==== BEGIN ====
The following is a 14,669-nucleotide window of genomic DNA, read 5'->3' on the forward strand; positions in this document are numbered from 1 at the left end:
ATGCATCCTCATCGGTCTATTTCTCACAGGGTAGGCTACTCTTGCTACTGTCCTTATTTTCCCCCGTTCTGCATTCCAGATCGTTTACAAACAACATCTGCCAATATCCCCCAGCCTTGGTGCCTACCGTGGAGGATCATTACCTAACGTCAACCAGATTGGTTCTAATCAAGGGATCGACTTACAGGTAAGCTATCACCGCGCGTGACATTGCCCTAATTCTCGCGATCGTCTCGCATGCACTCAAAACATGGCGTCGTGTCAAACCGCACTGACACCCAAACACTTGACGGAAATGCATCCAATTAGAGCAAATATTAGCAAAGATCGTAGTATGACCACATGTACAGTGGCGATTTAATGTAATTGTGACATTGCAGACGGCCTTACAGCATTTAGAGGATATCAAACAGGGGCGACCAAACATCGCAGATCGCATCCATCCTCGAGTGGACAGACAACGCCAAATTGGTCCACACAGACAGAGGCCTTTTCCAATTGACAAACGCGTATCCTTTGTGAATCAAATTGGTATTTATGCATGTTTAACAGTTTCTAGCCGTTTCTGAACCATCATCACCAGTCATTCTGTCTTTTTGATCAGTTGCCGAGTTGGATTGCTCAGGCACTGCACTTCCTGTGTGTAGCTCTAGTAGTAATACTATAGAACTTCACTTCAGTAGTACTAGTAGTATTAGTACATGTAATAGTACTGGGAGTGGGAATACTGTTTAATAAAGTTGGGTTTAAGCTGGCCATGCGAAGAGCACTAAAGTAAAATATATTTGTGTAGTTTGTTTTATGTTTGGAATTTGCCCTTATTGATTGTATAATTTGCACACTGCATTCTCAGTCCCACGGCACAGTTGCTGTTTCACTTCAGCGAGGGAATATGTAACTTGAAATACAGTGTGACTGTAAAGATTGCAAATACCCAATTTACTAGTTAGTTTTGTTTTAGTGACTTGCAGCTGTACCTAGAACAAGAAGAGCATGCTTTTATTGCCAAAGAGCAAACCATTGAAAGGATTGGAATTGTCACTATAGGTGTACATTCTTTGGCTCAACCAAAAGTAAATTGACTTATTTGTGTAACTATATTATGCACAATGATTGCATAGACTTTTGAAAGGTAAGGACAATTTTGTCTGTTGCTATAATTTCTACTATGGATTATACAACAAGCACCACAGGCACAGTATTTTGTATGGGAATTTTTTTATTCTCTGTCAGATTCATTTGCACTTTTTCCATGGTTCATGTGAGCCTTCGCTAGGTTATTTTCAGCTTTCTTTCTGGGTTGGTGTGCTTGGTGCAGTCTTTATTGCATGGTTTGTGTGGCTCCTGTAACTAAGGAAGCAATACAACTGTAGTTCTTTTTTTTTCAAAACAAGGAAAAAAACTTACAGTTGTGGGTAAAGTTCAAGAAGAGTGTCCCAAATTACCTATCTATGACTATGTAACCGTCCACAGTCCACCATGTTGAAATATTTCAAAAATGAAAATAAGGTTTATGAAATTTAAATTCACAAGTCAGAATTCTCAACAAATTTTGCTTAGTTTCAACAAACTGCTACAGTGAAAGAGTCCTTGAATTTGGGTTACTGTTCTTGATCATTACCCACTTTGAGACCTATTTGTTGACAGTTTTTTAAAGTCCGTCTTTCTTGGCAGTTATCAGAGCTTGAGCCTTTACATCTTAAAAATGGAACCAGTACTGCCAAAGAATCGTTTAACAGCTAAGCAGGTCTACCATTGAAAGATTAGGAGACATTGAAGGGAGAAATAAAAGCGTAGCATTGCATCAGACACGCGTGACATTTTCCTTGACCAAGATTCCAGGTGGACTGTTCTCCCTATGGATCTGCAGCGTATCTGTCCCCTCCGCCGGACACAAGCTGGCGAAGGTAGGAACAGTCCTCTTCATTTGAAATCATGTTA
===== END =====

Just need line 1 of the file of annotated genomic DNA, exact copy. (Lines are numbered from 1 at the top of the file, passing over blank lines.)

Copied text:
The following is a 14,669-nucleotide window of genomic DNA, read 5'->3' on the forward strand; positions in this document are numbered from 1 at the left end: